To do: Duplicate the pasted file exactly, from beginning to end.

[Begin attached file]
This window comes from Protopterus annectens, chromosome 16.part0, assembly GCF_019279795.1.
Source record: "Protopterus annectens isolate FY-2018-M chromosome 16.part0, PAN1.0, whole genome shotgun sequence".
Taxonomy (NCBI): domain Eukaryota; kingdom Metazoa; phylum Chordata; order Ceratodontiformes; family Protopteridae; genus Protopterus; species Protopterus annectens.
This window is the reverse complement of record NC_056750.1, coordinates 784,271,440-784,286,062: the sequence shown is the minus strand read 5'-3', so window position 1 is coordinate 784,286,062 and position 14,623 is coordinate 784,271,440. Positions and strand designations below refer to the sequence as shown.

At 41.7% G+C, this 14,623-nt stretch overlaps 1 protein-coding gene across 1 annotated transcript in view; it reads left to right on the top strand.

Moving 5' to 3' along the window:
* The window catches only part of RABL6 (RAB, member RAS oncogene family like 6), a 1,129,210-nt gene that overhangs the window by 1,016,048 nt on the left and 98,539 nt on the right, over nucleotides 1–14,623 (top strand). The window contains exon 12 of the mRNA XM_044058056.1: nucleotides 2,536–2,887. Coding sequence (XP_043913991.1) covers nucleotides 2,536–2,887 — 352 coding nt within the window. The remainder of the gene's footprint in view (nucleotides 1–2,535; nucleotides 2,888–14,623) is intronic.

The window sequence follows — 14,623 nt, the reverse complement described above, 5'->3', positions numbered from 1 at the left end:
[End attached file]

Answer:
This window comes from Protopterus annectens, chromosome 16.part0, assembly GCF_019279795.1.
Source record: "Protopterus annectens isolate FY-2018-M chromosome 16.part0, PAN1.0, whole genome shotgun sequence".
Taxonomy (NCBI): domain Eukaryota; kingdom Metazoa; phylum Chordata; order Ceratodontiformes; family Protopteridae; genus Protopterus; species Protopterus annectens.
This window is the reverse complement of record NC_056750.1, coordinates 784,271,440-784,286,062: the sequence shown is the minus strand read 5'-3', so window position 1 is coordinate 784,286,062 and position 14,623 is coordinate 784,271,440. Positions and strand designations below refer to the sequence as shown.

At 41.7% G+C, this 14,623-nt stretch overlaps 1 protein-coding gene across 1 annotated transcript in view; it reads left to right on the top strand.

Moving 5' to 3' along the window:
* The window catches only part of RABL6 (RAB, member RAS oncogene family like 6), a 1,129,210-nt gene that overhangs the window by 1,016,048 nt on the left and 98,539 nt on the right, over nucleotides 1–14,623 (top strand). The window contains exon 12 of the mRNA XM_044058056.1: nucleotides 2,536–2,887. Coding sequence (XP_043913991.1) covers nucleotides 2,536–2,887 — 352 coding nt within the window. The remainder of the gene's footprint in view (nucleotides 1–2,535; nucleotides 2,888–14,623) is intronic.

The window sequence follows — 14,623 nt, the reverse complement described above, 5'->3', positions numbered from 1 at the left end: